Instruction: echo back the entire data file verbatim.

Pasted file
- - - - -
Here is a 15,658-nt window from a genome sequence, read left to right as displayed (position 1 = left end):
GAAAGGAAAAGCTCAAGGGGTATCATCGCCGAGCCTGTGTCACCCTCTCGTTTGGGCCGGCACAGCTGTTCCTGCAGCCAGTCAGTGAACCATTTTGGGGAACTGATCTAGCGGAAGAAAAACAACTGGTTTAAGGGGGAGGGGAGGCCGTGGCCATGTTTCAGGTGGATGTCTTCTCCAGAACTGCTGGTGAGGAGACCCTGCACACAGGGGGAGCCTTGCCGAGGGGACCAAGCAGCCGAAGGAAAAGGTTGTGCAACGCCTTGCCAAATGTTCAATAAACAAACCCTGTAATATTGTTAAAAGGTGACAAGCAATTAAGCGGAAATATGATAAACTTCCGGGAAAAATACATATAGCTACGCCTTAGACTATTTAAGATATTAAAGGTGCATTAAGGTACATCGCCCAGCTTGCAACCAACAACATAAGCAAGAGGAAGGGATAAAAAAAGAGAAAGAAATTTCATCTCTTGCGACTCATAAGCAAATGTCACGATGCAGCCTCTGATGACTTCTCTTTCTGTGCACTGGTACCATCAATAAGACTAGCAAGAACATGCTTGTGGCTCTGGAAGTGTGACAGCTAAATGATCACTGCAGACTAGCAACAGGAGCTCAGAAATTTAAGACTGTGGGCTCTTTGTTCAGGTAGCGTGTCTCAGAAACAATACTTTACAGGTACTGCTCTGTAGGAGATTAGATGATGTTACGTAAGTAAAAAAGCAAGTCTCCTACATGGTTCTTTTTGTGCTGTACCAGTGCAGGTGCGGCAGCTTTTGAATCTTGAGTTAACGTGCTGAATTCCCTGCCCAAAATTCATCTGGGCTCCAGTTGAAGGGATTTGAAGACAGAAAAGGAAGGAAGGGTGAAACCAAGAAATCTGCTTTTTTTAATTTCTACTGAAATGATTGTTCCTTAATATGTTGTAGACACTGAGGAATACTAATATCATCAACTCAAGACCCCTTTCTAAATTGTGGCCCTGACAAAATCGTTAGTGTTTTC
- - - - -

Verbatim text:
Here is a 15,658-nt window from a genome sequence, read left to right as displayed (position 1 = left end):
GAAAGGAAAAGCTCAAGGGGTATCATCGCCGAGCCTGTGTCACCCTCTCGTTTGGGCCGGCACAGCTGTTCCTGCAGCCAGTCAGTGAACCATTTTGGGGAACTGATCTAGCGGAAGAAAAACAACTGGTTTAAGGGGGAGGGGAGGCCGTGGCCATGTTTCAGGTGGATGTCTTCTCCAGAACTGCTGGTGAGGAGACCCTGCACACAGGGGGAGCCTTGCCGAGGGGACCAAGCAGCCGAAGGAAAAGGTTGTGCAACGCCTTGCCAAATGTTCAATAAACAAACCCTGTAATATTGTTAAAAGGTGACAAGCAATTAAGCGGAAATATGATAAACTTCCGGGAAAAATACATATAGCTACGCCTTAGACTATTTAAGATATTAAAGGTGCATTAAGGTACATCGCCCAGCTTGCAACCAACAACATAAGCAAGAGGAAGGGATAAAAAAAGAGAAAGAAATTTCATCTCTTGCGACTCATAAGCAAATGTCACGATGCAGCCTCTGATGACTTCTCTTTCTGTGCACTGGTACCATCAATAAGACTAGCAAGAACATGCTTGTGGCTCTGGAAGTGTGACAGCTAAATGATCACTGCAGACTAGCAACAGGAGCTCAGAAATTTAAGACTGTGGGCTCTTTGTTCAGGTAGCGTGTCTCAGAAACAATACTTTACAGGTACTGCTCTGTAGGAGATTAGATGATGTTACGTAAGTAAAAAAGCAAGTCTCCTACATGGTTCTTTTTGTGCTGTACCAGTGCAGGTGCGGCAGCTTTTGAATCTTGAGTTAACGTGCTGAATTCCCTGCCCAAAATTCATCTGGGCTCCAGTTGAAGGGATTTGAAGACAGAAAAGGAAGGAAGGGTGAAACCAAGAAATCTGCTTTTTTTAATTTCTACTGAAATGATTGTTCCTTAATATGTTGTAGACACTGAGGAATACTAATATCATCAACTCAAGACCCCTTTCTAAATTGTGGCCCTGACAAAATCGTTAGTGTTTTC